Phasianus colchicus and torquatus – Introduced.
The Pheasant thrives remarkably well in Pembrokeshire, not only in the preserves, but in the wild unpreserved districts in the county, where it meets with all its requisites— water, shelter and food. It delights in the stiff fox-covers of from four feet to five feet high furze, which are so numerous, and in these, as we have often experienced, neither dogs nor beaters will avail to flush it. The birds shot in these impenetrable covers are worth some trouble to obtain, being fine and heavy, and of most excellent flavour.
The ring-necked Pheasant (P. torquatus) is now the predominant variety throughout the county. It is said to have been introduced by Sir John Owen, Bt., of Orielton, some fifty or sixty years ago, and it has extended itself even to the remote “mountain” districts.
The Rev. W. Scott, rector of Slebech, has told us that when he was a boy at school in Carmarthen, he well remembers the town crier one day being sent about the streets to request the people to abstain from injuring the Pheasants that had just been turned down upon an estate at no great distance from the town. This, doubtless, had reference to the ring-necked birds, and was, probably, their first introduction in that part of Carmarthenshire. We have only very rarely encountered specimens of the old breed of red birds in the covers in North Pembrokeshire.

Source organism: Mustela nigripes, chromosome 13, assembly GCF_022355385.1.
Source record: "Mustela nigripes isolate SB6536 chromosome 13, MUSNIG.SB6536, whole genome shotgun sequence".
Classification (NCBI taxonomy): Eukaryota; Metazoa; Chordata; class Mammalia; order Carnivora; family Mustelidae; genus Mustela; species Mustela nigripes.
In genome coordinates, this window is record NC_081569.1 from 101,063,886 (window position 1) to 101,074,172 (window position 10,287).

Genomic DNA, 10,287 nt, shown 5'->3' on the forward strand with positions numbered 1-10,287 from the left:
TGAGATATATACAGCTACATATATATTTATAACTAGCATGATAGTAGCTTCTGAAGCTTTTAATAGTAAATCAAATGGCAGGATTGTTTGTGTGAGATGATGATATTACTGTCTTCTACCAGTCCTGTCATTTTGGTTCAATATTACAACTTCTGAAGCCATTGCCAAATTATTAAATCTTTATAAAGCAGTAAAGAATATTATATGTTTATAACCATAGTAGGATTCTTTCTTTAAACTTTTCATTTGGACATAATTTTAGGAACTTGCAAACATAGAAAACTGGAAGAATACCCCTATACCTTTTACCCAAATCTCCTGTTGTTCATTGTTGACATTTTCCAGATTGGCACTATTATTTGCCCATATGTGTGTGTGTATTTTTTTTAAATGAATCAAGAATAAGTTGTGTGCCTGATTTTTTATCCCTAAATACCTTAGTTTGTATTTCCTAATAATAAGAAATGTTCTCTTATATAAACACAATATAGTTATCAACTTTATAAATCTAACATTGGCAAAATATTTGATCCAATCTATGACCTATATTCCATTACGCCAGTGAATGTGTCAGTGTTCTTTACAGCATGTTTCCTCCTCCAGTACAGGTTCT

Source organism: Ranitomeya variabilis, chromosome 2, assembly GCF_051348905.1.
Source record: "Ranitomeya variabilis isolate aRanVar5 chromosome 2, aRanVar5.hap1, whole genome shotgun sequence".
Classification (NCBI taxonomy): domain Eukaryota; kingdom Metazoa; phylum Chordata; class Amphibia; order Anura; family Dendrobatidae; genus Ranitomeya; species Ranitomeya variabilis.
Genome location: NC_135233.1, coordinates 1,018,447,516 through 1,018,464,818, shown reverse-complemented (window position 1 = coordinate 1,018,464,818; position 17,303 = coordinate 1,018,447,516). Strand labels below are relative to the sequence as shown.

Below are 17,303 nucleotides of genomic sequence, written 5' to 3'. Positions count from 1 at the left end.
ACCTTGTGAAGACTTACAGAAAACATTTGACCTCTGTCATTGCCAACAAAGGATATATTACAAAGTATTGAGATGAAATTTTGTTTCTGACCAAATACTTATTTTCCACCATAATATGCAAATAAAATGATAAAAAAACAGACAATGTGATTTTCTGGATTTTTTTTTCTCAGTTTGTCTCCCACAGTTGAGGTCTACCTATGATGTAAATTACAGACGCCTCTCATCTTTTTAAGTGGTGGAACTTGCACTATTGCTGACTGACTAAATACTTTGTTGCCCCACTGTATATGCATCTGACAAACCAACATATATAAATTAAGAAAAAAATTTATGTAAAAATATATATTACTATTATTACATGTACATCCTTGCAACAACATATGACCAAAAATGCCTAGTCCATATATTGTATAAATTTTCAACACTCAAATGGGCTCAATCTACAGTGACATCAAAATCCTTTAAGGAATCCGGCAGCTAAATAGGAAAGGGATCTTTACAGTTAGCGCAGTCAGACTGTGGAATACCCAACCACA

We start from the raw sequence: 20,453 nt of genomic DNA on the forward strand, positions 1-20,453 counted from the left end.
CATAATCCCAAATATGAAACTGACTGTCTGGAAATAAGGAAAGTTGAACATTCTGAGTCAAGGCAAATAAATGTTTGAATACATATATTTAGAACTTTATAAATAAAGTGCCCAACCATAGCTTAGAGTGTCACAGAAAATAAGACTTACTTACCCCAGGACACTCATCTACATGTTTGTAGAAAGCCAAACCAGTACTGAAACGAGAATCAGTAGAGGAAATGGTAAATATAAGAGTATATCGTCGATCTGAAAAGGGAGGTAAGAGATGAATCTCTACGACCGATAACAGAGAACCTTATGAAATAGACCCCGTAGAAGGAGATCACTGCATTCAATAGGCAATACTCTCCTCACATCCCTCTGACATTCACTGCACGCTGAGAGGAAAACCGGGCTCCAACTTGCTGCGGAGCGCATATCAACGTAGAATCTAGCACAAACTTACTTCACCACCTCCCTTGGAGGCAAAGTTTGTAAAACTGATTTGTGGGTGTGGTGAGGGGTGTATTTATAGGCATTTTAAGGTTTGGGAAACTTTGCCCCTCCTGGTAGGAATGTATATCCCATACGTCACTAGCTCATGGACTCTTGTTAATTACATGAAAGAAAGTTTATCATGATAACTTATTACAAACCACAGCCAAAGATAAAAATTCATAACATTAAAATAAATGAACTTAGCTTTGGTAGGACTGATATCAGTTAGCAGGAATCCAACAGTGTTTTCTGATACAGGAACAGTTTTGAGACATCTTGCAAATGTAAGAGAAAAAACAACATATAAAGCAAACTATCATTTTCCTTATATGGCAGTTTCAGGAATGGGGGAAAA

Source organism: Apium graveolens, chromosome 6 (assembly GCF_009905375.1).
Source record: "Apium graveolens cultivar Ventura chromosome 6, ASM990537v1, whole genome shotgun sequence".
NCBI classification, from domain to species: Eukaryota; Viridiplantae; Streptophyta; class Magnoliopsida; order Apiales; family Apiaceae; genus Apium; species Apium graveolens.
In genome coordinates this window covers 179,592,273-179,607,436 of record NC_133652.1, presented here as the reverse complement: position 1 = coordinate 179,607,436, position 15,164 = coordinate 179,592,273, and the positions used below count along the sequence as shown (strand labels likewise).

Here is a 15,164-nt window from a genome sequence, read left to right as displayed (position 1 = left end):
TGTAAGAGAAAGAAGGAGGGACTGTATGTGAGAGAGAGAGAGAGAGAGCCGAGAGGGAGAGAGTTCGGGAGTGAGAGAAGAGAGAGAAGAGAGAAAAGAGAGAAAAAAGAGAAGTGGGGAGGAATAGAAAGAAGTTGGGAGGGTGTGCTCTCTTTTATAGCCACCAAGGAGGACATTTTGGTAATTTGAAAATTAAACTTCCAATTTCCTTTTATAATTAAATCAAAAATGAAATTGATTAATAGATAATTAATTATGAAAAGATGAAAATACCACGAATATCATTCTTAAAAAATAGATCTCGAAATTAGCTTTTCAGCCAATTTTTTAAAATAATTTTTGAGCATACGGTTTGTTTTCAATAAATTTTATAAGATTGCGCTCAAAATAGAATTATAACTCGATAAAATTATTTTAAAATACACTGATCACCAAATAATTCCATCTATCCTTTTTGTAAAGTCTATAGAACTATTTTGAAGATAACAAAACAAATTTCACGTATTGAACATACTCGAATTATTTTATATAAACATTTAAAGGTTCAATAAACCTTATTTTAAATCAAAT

In very severe winters, after deep snows and long protracted frosts, we have once or twice picked up dead and frozen hen birds in our covers, but we never came across a dead cock bird in such weather, and believe that these hardy birds can find a subsistence for themselves almost anywhere, and are practically omnivorous. When Snipe shooting, we have often put up and shot straying cock Pheasants in unexpected places, on the barest hill tops, and in the wettest bogs.
No doubt, a considerable number of Pheasants fall victims to the foxes that swarm beyond all reason in some parts in the north of the county ; several times we have had our setter draw up to and stand a fox kennelled in some trash on the ” mountain,” with one of our Pheasants half-eaten by his side, and we have wondered whether it was the “varmint” that we allowed to trot off towards our covers, or the remains of game that had been winded by our dog.